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Why We Travel

Having recently passed the unofficial close of summer in a year characterized by uncertainty, “20/20” vision has turned into something of an anomaly.

But there’s always a silver lining, and from health care and education to work and travel, broken systems and age-old models are finally taking a good look in the mirror to see what’s ugly and what works. Innovation, after all, is borne out of chaos — a re-evaluation of purpose and principle. It was in 14th century Italy, ravaged by the Bubonic Plague, that the Renaissance followed.

With that in mind, how can something we hold so dear to our hearts such as travel, be re-imagined in a post Covid world?

Are Venice’s polluted canals and Barcelona’s suffocated Ramblas metrics indicating that tourism has healthily returned? And to what extent has globalization’s ease eclipsed the deeper reasons of why we travel: the delight of otherness; the surprise in spontaneity; the unanticipated human connection.

As the world buckles under our current plague I reconsider why we travel in the first place and how these values - curating meaningful connection, promoting sense of place and celebrating nuance - can be brought forward when travel re-emerges.

Getting back to the Ramblas for a moment: in July 2017 a mega cruise liner dropped upwards of 60,000 guests in Barcelona. Nearly all beelined for Las Ramblas, Barcelona’s famed tree-lined artery, where sangria and castanets (neither of which are Catalan) satiated their wallets and curiosity. While mass tourism, like globalization, cannot be reversed, I lament the direction in which packaged tours, hop-on hop-off buses, downloadable experience apps and quick-fixes have curtailed curiosity, shrunk comfort zones and diluted bucket lists. The result is an amalgamation of prêt-à-porter tourism, forgettable meals and a dependence on third party platforms where top-rated user experiences are peppered among paid ads.

In a recent interview in Monocle, Value Retail CEO Scott Malkin said “great experience online cannot deliver the emotion, gratification and satisfaction of the physical, memorable, on the ground, in-person experience. The human qualities, the touch, when delivered well, will surprise and delight.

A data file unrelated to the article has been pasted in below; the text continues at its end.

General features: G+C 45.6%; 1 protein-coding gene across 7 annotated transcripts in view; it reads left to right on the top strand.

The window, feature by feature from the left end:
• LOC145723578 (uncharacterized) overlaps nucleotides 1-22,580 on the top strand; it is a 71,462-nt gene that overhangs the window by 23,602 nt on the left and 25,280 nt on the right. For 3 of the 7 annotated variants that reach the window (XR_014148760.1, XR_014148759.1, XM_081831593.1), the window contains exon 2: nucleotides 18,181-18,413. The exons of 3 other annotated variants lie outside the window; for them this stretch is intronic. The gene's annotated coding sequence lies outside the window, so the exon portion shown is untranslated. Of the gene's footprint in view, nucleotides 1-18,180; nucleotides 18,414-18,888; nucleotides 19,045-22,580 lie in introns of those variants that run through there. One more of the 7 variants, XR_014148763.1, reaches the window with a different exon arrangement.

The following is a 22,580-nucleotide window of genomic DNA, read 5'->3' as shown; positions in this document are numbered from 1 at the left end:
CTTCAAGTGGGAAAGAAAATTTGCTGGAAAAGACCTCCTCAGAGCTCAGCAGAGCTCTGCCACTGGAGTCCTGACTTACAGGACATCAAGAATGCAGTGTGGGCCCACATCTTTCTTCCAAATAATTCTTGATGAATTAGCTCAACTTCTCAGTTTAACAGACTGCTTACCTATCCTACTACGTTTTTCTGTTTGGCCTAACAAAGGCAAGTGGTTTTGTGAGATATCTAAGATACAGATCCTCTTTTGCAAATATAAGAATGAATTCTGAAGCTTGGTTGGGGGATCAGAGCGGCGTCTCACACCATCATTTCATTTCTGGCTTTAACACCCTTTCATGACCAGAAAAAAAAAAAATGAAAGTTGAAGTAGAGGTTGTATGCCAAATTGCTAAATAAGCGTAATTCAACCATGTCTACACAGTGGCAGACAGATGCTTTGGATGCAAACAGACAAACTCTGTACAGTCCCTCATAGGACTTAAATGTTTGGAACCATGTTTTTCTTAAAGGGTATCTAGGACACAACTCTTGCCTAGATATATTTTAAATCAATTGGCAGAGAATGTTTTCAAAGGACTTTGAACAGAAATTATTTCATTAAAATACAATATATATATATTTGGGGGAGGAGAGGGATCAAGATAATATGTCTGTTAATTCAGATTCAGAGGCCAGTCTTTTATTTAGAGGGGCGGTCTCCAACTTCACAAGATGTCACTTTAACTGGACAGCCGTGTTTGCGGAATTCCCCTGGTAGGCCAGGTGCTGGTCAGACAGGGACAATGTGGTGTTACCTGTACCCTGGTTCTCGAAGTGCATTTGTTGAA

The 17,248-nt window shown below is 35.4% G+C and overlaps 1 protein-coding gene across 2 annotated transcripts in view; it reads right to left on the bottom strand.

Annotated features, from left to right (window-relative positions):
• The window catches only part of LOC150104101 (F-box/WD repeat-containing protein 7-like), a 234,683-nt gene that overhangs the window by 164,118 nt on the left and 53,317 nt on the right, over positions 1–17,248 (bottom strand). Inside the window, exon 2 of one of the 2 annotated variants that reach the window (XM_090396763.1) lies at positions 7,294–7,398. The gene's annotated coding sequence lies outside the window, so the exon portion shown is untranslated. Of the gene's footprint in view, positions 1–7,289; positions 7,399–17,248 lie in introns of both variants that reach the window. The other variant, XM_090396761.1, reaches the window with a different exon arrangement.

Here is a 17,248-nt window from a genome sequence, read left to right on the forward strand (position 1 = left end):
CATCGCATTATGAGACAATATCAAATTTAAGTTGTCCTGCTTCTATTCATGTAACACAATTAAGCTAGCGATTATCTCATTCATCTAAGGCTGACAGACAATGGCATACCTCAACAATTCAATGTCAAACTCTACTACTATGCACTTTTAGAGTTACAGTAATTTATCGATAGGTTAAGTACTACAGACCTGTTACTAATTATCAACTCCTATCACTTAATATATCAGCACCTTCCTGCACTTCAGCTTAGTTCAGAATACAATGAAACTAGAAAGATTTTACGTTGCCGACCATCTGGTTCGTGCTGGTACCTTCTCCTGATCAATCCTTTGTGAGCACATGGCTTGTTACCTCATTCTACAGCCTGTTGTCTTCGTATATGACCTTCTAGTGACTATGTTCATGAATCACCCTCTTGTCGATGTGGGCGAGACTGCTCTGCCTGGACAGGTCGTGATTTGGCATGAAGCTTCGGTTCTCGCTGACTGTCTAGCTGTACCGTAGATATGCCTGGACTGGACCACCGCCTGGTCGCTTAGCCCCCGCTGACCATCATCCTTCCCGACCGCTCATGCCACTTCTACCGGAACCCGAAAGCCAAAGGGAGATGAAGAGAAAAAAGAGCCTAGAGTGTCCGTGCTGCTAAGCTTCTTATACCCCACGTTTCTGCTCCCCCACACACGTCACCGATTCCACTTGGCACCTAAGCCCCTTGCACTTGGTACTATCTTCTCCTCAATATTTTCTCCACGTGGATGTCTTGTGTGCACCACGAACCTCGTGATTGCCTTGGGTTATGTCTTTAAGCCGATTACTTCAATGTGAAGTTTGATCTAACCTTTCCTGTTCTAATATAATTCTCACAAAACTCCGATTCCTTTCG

Where Malkin compares online shopping to the experience of physical retail, the principle remains: the joy of human connection and the power of nuance are irreplaceable.

While a post-Covid world will undoubtedly move more online, there is one sector that must double-down on human connection, and that is travel.

As travelers’ behavior evolves, placing higher value on open spaces, greater privacy and increased safety, this shift presents key opportunities for the travel industry to evolve in turn and create thoughtful proposals which encourage novel synergies: facilitating a deeper appreciation of the culture and gastronomy of rural areas; meeting and supporting artisan producers in situ; learning about a region's diversity and sustainability; or dining on the terroir where one’s favorite wine is grown.

It is only when we take ourselves off the beaten path that true surprise, delight and nuance can appear.

In rethinking why, we can also enrich how we travel, and return home all the better for it.

Jonathan Lerner is the founder of Tailored Tours, a creative travel studio which curates cultural and gastronomic experiences in Spain and across Europe.

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